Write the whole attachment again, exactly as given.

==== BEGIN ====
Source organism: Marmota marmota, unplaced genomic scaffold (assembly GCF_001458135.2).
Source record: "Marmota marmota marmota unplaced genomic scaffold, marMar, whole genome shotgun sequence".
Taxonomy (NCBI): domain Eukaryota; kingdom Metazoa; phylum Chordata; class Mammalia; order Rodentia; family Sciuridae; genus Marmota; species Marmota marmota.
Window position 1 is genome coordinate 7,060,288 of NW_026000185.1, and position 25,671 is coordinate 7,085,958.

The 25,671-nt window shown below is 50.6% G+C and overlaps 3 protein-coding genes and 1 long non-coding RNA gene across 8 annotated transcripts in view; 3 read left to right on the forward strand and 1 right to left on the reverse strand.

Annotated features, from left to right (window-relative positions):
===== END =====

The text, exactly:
Source organism: Marmota marmota, unplaced genomic scaffold (assembly GCF_001458135.2).
Source record: "Marmota marmota marmota unplaced genomic scaffold, marMar, whole genome shotgun sequence".
Taxonomy (NCBI): domain Eukaryota; kingdom Metazoa; phylum Chordata; class Mammalia; order Rodentia; family Sciuridae; genus Marmota; species Marmota marmota.
Window position 1 is genome coordinate 7,060,288 of NW_026000185.1, and position 25,671 is coordinate 7,085,958.

The 25,671-nt window shown below is 50.6% G+C and overlaps 3 protein-coding genes and 1 long non-coding RNA gene across 8 annotated transcripts in view; 3 read left to right on the forward strand and 1 right to left on the reverse strand.

Annotated features, from left to right (window-relative positions):